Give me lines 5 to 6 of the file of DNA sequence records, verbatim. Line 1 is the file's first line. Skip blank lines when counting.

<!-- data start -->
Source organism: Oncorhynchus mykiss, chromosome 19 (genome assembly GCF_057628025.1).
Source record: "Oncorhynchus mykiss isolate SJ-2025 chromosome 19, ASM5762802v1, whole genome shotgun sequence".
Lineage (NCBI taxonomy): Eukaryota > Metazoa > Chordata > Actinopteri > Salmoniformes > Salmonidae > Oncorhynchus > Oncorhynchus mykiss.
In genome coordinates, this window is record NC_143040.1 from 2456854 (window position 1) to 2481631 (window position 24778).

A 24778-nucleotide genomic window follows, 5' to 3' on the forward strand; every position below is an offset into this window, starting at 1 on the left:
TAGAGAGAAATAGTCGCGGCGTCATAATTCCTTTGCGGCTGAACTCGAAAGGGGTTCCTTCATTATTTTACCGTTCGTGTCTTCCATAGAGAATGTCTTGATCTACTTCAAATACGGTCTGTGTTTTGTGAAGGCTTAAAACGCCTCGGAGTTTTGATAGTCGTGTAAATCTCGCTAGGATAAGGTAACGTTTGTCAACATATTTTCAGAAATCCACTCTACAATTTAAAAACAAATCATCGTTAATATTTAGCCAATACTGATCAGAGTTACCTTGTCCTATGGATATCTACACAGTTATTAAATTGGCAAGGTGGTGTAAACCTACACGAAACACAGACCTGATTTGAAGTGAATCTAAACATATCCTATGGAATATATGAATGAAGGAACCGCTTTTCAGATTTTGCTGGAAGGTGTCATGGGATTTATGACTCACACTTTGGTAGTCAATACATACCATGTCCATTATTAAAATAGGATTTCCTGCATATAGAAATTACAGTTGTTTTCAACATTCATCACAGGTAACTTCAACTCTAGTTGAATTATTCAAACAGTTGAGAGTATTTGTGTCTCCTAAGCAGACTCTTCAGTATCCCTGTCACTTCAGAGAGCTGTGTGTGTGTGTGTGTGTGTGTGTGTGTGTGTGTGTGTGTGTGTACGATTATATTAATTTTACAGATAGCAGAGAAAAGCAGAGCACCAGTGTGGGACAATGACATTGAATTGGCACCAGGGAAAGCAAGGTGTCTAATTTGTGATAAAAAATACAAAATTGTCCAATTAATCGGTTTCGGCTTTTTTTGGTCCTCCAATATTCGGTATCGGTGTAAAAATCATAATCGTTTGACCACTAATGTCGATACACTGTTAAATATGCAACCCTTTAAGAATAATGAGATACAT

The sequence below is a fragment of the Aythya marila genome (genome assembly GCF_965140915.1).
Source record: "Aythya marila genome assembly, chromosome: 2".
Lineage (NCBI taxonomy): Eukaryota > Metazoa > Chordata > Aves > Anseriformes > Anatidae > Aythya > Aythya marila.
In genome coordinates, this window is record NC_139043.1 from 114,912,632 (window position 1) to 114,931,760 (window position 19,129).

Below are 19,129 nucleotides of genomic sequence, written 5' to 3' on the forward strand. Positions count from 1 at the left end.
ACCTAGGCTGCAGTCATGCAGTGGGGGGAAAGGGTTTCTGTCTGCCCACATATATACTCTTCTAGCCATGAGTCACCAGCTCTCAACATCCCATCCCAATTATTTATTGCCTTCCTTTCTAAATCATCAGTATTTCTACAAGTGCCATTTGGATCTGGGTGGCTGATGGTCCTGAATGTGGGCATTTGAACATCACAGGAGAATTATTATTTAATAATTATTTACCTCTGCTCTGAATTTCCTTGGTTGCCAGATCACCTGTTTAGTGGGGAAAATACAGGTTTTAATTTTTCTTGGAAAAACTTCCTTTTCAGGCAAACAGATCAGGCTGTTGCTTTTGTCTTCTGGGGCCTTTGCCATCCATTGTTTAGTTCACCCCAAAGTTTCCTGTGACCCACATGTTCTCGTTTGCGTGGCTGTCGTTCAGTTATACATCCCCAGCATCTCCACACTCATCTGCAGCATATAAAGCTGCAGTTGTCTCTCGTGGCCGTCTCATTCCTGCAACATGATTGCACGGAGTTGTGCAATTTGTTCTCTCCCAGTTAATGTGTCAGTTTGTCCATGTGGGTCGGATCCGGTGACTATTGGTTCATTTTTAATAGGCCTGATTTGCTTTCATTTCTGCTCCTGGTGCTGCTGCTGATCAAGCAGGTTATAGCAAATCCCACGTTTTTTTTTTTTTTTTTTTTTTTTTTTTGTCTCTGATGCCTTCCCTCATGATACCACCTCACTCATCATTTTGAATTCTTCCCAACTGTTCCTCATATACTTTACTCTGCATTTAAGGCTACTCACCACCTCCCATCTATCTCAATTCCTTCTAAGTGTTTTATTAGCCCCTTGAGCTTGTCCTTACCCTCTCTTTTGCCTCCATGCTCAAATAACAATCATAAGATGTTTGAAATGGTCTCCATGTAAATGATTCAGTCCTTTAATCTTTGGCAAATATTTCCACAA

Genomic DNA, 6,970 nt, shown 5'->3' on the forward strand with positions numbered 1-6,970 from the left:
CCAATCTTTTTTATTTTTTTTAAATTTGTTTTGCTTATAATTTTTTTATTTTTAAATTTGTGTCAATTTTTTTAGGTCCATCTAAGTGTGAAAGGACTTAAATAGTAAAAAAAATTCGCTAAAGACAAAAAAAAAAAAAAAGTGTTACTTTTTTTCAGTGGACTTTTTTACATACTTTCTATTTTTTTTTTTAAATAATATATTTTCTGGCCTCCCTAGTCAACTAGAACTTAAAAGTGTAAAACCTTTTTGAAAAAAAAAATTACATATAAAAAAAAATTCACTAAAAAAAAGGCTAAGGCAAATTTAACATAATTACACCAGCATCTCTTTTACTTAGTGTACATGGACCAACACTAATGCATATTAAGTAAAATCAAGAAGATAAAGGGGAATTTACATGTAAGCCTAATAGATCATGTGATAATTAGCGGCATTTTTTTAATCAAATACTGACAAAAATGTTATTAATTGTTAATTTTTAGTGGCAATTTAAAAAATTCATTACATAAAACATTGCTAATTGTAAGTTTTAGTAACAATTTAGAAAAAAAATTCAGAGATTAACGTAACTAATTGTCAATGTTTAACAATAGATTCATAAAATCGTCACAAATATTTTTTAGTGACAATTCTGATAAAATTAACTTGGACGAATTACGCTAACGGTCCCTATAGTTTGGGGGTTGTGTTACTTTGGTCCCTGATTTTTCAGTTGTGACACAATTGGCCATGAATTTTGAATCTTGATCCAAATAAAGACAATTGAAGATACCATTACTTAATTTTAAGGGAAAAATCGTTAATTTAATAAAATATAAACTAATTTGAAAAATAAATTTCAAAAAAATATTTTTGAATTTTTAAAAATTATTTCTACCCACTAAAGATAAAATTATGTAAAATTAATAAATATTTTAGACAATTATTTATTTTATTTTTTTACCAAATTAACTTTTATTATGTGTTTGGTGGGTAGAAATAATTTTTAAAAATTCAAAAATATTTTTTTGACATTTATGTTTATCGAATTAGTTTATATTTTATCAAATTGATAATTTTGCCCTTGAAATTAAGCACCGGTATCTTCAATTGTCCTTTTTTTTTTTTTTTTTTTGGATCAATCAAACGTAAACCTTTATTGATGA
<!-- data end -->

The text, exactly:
A 24778-nucleotide genomic window follows, 5' to 3' on the forward strand; every position below is an offset into this window, starting at 1 on the left:
TAGAGAGAAATAGTCGCGGCGTCATAATTCCTTTGCGGCTGAACTCGAAAGGGGTTCCTTCATTATTTTACCGTTCGTGTCTTCCATAGAGAATGTCTTGATCTACTTCAAATACGGTCTGTGTTTTGTGAAGGCTTAAAACGCCTCGGAGTTTTGATAGTCGTGTAAATCTCGCTAGGATAAGGTAACGTTTGTCAACATATTTTCAGAAATCCACTCTACAATTTAAAAACAAATCATCGTTAATATTTAGCCAATACTGATCAGAGTTACCTTGTCCTATGGATATCTACACAGTTATTAAATTGGCAAGGTGGTGTAAACCTACACGAAACACAGACCTGATTTGAAGTGAATCTAAACATATCCTATGGAATATATGAATGAAGGAACCGCTTTTCAGATTTTGCTGGAAGGTGTCATGGGATTTATGACTCACACTTTGGTAGTCAATACATACCATGTCCATTATTAAAATAGGATTTCCTGCATATAGAAATTACAGTTGTTTTCAACATTCATCACAGGTAACTTCAACTCTAGTTGAATTATTCAAACAGTTGAGAGTATTTGTGTCTCCTAAGCAGACTCTTCAGTATCCCTGTCACTTCAGAGAGCTGTGTGTGTGTGTGTGTGTGTGTGTGTGTGTGTGTGTGTGTGTGTACGATTATATTAATTTTACAGATAGCAGAGAAAAGCAGAGCACCAGTGTGGGACAATGACATTGAATTGGCACCAGGGAAAGCAAGGTGTCTAATTTGTGATAAAAAATACAAAATTGTCCAATTAATCGGTTTCGGCTTTTTTTGGTCCTCCAATATTCGGTATCGGTGTAAAAATCATAATCGTTTGACCACTAATGTCGATACACTGTTAAATATGCAACCCTTTAAGAATAATGAGATACAT